Cortisol levels naturally drop after sunset, helping give your body the signal that it is time to rest. The levels of cortisol remain very low throughout the night, then in the morning, they begin to rise again, helping you have the energy to wake up and face the day. However, when your cortisol levels have been too high in the day this natural system gets thrown out of balance. When this is the case, cortisol levels do not properly drop during the night. This means you might struggle to get to sleep and feel rested the next day.
Sleep is one of the most powerful, yet delicate, bodily systems we have. In his new book ‘Why We Sleep’ neuroscientist and psychologist Matthew Walker writes that it can take our bodies up to two weeks to get over a sleepless night. He recommends that sleep should be prescribed like medicine. Certainly, if your ailment is caused by surges in cortisol, sleep might be the very best prescription a doctor could give!
4. Watch out for sugar and caffeine
Sugar and coffee, like cortisol itself, cause spikes in your energy levels that you pay for later. The problem is that when people are suffering from high levels of stress and struggling to sleep (see above) they often turn to sugar and caffeine to give them the energy they need to cope with the demands their busy day. Unfortunately, this locks people in a vicious cycle. If any of this sounds familiar to you, it’s probably time to take a break and recharge. Find a time when you can carve out at least three days where your only plan is to rest and reboot.
Switching coffee for tea and sugar for honey will go a long way in helping reduce your cortisol levels. Better still – next time you go for coffee break why not try a turmeric latte. Turmeric is an anti-inflammatory herb that can help reduce cortisol levels – and they’re delicious too!
5. Maintain Healthy Relationships
Healthy relationships with family and friends have been shown to have significant effects on cortisol levels. Your beloveds are there to support you and remind you that you don’t need to take on life’s stresses alone.
In a series of studies, scientists showed how different types of relationships affect cortisol levels. One set of findings showed that children with a stable and warm family life have lower cortisol levels than children from homes with high levels of conflict. Another study found that romantic partners that leveraged mindfulness and nonjudgmental-awareness practices during a conflict saw quicker returns of cortisol to healthy levels after an argument. A third study showed that affectionate interactions with a partner before a high-pressure event can significantly reduce cortisol as well as slowing heart rate and easing blood pressure.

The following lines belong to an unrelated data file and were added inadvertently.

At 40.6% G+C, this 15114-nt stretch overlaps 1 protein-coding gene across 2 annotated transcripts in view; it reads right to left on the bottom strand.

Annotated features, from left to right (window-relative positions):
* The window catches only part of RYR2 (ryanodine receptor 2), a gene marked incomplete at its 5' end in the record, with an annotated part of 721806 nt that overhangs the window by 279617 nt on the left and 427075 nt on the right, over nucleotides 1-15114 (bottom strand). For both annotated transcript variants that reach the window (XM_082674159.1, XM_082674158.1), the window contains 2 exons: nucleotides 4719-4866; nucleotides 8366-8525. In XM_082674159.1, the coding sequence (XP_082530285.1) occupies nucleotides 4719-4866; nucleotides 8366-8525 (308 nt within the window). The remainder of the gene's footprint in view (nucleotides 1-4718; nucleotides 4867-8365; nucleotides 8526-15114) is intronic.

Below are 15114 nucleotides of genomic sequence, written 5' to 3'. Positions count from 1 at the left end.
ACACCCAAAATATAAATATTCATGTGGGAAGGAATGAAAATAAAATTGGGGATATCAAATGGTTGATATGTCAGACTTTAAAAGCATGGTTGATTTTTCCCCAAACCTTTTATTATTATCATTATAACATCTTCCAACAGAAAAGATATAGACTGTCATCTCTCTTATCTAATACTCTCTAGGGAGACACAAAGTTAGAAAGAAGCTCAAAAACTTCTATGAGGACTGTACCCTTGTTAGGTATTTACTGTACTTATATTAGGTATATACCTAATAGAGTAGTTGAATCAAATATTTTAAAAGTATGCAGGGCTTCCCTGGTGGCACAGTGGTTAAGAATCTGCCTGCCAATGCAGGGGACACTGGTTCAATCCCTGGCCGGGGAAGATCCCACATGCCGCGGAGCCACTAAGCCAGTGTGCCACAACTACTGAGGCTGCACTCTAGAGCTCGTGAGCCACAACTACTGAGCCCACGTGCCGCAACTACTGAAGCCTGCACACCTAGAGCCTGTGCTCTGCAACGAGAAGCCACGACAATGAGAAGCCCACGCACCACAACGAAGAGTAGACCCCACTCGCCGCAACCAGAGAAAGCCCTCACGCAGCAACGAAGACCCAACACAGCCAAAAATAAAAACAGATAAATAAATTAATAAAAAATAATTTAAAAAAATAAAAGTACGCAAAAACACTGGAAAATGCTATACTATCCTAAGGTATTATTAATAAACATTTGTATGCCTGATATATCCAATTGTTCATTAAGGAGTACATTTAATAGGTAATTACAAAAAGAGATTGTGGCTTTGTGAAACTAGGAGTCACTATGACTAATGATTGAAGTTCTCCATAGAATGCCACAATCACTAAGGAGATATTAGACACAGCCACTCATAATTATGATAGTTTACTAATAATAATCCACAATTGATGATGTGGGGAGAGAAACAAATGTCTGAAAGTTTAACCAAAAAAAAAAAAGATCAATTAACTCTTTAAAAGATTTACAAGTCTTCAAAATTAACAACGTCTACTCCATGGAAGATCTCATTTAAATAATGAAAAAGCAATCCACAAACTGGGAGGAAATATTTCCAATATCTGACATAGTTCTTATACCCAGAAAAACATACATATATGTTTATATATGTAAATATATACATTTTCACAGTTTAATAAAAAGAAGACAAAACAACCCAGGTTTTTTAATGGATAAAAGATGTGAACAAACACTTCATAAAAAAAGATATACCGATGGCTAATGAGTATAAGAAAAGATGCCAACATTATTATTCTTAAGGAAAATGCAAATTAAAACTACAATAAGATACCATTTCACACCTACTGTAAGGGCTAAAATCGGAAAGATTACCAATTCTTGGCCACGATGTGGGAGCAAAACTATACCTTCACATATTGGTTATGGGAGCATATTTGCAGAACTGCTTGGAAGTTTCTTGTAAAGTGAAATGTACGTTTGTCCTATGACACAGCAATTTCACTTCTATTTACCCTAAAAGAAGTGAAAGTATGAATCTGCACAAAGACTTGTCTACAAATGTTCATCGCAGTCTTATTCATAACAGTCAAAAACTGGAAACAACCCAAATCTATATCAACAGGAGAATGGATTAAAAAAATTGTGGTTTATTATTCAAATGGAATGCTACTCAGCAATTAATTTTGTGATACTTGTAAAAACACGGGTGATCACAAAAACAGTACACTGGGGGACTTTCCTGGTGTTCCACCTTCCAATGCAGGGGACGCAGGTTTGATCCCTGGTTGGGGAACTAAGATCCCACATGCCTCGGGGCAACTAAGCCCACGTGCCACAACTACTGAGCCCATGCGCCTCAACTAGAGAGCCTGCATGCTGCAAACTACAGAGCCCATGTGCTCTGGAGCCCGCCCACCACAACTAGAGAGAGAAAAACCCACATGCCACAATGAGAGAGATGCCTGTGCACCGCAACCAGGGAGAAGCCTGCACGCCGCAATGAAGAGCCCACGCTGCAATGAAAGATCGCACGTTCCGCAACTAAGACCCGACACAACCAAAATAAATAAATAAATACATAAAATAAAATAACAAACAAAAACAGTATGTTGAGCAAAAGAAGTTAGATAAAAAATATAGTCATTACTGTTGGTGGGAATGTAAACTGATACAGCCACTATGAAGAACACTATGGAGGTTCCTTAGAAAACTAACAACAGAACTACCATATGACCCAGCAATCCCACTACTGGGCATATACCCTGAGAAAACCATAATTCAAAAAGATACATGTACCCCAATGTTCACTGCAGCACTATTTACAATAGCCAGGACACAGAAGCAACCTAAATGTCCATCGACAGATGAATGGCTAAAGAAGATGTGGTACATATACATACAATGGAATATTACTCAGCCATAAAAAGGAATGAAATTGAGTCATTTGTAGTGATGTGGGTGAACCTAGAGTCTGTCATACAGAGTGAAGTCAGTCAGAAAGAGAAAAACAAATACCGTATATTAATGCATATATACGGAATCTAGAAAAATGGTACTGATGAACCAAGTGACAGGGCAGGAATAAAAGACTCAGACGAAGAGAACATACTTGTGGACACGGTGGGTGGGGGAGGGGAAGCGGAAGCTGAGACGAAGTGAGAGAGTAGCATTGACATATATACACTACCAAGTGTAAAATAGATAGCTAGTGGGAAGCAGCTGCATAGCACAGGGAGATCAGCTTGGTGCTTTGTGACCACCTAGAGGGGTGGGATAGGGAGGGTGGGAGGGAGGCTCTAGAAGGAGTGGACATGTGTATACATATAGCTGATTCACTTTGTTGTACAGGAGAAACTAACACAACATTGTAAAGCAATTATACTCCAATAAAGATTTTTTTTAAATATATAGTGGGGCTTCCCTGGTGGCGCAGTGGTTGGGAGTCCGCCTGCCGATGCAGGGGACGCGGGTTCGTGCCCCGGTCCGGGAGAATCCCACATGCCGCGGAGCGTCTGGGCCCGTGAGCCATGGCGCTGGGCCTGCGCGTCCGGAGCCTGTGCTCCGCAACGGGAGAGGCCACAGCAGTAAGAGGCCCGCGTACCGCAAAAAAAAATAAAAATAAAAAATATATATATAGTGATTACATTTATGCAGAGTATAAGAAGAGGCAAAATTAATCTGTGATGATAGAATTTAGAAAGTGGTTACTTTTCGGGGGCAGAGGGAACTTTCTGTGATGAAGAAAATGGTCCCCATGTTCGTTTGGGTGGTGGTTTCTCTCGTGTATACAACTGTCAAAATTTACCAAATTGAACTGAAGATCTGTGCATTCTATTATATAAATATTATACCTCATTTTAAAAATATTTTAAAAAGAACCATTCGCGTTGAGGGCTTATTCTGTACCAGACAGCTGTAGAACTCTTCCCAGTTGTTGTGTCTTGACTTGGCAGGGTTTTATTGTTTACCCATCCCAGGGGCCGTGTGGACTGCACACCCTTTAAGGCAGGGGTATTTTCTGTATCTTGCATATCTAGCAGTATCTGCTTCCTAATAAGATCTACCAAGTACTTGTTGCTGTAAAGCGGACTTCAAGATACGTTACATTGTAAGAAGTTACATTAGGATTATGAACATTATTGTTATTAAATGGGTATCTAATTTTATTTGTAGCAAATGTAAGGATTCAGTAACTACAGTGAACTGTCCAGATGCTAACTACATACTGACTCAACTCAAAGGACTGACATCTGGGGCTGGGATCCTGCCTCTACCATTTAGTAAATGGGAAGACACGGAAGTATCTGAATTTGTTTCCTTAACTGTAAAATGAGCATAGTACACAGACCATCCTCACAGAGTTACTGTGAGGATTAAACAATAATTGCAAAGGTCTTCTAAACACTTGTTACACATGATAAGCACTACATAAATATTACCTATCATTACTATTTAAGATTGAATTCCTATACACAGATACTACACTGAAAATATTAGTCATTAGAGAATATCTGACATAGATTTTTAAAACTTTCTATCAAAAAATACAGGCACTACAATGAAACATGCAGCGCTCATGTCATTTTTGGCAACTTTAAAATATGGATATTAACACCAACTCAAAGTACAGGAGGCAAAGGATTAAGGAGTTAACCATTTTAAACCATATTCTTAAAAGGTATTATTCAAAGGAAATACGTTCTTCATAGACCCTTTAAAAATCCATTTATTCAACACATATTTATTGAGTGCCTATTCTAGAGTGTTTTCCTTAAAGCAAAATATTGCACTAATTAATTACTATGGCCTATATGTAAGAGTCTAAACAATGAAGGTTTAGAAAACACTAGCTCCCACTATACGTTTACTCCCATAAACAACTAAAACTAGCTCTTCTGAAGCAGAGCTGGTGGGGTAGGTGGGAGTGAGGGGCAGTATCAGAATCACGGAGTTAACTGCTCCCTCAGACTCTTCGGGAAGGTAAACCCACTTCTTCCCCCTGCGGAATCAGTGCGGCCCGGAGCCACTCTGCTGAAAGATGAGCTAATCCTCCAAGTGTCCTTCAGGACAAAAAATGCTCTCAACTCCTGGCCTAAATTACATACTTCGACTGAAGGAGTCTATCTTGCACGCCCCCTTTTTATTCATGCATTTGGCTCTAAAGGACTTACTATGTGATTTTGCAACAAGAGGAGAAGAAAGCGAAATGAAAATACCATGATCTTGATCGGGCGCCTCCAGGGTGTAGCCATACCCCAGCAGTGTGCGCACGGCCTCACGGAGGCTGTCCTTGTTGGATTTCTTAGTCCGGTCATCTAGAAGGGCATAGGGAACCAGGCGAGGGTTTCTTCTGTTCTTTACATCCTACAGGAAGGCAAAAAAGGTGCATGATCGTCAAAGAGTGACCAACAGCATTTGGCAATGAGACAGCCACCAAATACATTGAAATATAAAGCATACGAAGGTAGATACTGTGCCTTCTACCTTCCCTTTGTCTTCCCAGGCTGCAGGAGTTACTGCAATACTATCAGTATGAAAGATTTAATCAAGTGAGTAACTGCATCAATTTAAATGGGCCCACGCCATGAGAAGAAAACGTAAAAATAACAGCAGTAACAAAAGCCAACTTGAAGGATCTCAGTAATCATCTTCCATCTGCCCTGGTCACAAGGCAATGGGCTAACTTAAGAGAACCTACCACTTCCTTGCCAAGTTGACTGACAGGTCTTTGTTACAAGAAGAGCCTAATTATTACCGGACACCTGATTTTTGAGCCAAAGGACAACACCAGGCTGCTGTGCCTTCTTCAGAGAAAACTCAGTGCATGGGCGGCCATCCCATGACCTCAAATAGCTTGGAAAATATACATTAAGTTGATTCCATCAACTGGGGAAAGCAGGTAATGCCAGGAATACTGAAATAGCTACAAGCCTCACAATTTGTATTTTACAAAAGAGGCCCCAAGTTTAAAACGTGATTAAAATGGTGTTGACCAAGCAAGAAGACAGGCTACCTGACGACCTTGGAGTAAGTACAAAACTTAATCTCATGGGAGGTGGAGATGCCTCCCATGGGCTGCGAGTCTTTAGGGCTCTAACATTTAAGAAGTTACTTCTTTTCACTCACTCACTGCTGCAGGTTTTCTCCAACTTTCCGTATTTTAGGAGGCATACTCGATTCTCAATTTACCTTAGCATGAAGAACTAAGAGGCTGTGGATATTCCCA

Spending time with loved ones, aside from being one of the most important things in life, will also ease your cortisol levels, allowing you to feel stress-free and relaxed.
6. Natural Healing
Natural therapies like acupuncture and massage can also go a long way to relax the body and mind. Acupuncture uses needles to release pressure points in the body, allowing for the easing of bodily and muscular tension, and promoting overall health and wellbeing.
Supplements like Ashwagandha, Holy Basil (Ocimum tenuiflorum), Rhodiola Rosea and reishi mushroom all help reduce inflammation, lower blood sugar and pressure. They have been used for their antidepressant effects too.
Aromatherapy is another powerful method that is easy to do at home. Why not get a diffuser and buy some relaxing essential oils like lavender, frankincense and myrrh? Treat yourself like a newborn king!
Time spent walking in nature also deliver you to a sanctuary of calm. Indeed, studies have connected lying down on the natural ground to reduced cortisol levels. On your rest days, why not make some time to lie down on the natural earth and meditate? If you are lucky enough to live near a body of natural water, submerging yourself below ground level can leave you feeling both grounded and refreshed.
The wonderful thing about embarking on the journey of lowering your cortisol is that the result is a more relaxed mood and an improved sense of wellbeing. That means if your quest for lower cortisol ever feels stressful, you aren’t doing it right! The main thing you should take from this article is the importance of self-care. Looking after yourself, and keeping an eye on what is going on inside your body using Diagnost’s home testing kits will keep any negative symptoms at bay. As they say, “prevention is the best cure”.
In the modern world, stressors are constant. Our evolutionary response systems, rooted in fight or flight, make us feel like things are a matter of life or death. But we’re not at risk – it’s just another day. Therefore, the true challenge of modern life isn’t discovering how to motivate yourself or fire up your energies, it’s learning how to really relax.
It’s time to start focusing on what really counts: mediation, sleep, our loved ones, and our health.
Happy cortisol lowering!